We are in the throes of the holiday seasons and no matter how your Thanksgiving turned out, I hope these few words will encourage you to face Christmas with healthy, hopeful expectations. If you need a fresh start because Thanksgiving was a disaster, not to worry - we’ve all been there for various reasons and we don’t have to let it color our Christmas.
Pressure Cooker Fails
This is not going to turn into a food blog, although food is one of my favorite things. I think we can all agree that there is a lot of pressure that comes with the holidays. Calendars get filled with all sorts of extra things from recitals to parties to end of year commitments. It is said that people spend around 20% more than their budget during this time of year - so many gifts to buy, baked goods to deliver, big meals to prep, unusual travel. And none of these things could necessarily be categorized as “bad things.” Who doesn’t love to be home for the holidays or see the face light up with the perfect gift or the memories made over holiday cookies?
And yet so many of us find ourselves running on fumes, stressed out and exhausted by the time the festivities are over. Perhaps there is a different way to take what is good and let it stay good so that we don’t explode with the added pressure of trying to make it more than it needs to be.
Christmas is a beautiful time of year, filled with expectation and excitement - that literally was the first Christmas experience! The long-awaited Messiah, finally come. And there was plenty of stress that came along with the story - mandated cross country move, housing struggles, first time labor without family support, etc. Maybe we can allow ourselves to let the challenges that come not lessen the actual good that is still present? So the cookies got a little burned - add some more frosting or dunk it in milk or hot coco. But even in the harder times - an unexpected life flight or cancellation of a much desired trip to be with family or financial struggle - I truly do think it’s possible to not have to positive-think the negative away, but to actually still find what is good in the midst of the bad. Coping with disappointments in a healthy manner can help us all stay grounded in reality and not miss out on what we still have to enjoy.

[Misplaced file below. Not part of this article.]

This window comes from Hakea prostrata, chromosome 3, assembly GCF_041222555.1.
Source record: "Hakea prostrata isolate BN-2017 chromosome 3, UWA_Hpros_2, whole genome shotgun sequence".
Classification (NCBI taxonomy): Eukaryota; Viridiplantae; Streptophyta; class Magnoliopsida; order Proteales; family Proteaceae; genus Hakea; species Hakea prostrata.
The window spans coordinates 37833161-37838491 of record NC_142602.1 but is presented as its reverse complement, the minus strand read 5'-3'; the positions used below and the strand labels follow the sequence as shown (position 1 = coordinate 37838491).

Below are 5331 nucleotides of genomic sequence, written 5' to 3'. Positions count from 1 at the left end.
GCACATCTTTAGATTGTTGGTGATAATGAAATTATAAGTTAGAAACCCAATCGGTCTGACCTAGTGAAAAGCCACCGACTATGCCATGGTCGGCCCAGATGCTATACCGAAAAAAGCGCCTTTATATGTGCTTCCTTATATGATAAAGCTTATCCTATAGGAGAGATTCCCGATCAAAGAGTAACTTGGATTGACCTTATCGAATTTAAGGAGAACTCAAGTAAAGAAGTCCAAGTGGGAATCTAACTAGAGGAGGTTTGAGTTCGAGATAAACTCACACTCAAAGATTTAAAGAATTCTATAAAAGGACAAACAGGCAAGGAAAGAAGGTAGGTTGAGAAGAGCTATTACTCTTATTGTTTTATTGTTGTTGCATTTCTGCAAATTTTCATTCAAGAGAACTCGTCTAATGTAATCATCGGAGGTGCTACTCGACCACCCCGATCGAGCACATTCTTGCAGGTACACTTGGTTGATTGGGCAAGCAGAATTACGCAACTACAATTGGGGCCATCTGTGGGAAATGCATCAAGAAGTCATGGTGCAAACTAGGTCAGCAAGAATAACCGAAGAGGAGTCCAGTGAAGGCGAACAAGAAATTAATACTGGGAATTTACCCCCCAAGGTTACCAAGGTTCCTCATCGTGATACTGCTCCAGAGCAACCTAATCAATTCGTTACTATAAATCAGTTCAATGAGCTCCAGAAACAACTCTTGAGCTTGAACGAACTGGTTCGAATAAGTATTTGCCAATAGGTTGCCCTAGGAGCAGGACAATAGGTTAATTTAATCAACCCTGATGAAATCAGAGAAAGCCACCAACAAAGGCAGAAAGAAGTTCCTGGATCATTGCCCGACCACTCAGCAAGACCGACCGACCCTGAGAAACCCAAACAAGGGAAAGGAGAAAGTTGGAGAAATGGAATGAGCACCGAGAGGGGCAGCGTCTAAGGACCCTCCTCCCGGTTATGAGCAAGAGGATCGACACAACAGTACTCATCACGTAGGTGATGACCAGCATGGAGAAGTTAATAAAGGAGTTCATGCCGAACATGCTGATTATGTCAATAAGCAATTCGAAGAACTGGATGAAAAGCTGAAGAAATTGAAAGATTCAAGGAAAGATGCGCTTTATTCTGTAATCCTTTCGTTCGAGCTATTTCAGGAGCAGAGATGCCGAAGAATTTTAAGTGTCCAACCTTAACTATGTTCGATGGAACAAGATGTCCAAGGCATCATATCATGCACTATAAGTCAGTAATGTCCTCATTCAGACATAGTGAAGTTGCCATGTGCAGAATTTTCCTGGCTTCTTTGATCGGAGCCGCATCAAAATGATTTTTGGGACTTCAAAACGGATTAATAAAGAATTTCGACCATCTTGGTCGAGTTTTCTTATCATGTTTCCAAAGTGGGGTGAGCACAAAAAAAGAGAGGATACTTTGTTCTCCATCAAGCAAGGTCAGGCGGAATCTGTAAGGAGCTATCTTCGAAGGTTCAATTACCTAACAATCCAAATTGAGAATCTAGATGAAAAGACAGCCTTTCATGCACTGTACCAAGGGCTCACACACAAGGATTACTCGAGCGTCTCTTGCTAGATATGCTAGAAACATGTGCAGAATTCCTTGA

Holidays can be hard to celebrate when loss has struck our lives. The pressures of being extra-social or happy or motivated can feel even more painful when our hearts are missing a loved one, no matter how long it’s been since he/she passed. Emotions can be like waves - the comfortable feelings and the uncomfortable ones come and go. Sometimes the waves can be a little scary to ride because they can be so big. Are there others nearby (physically or by tech) who can ride the waves with you? Are there special ways you can remember and honor your loved one by hanging a special decoration or keeping up a tradition or giving time to share memories? Maybe finding ways to allow your grief to be an acceptable part of your celebrations will help you ride through the waves this year.
Celebrating What’s Important
There may be stats out there that show 3 holiday parties, 7 plates of cookies for neighbors and coworkers, and 1 gift of $16.50 or less per family member are the makings for a stress-free holiday, but numbers have never been my strong suit. May I suggest that we take a little time to reflect on what is really important to us during our celebrations? And if we can prioritize what really matters and allow the disappointments that come to not derail us, perhaps we can still give and receive the good things that we all really need and want anyway: being loved and loving in return. Christmas at its best.
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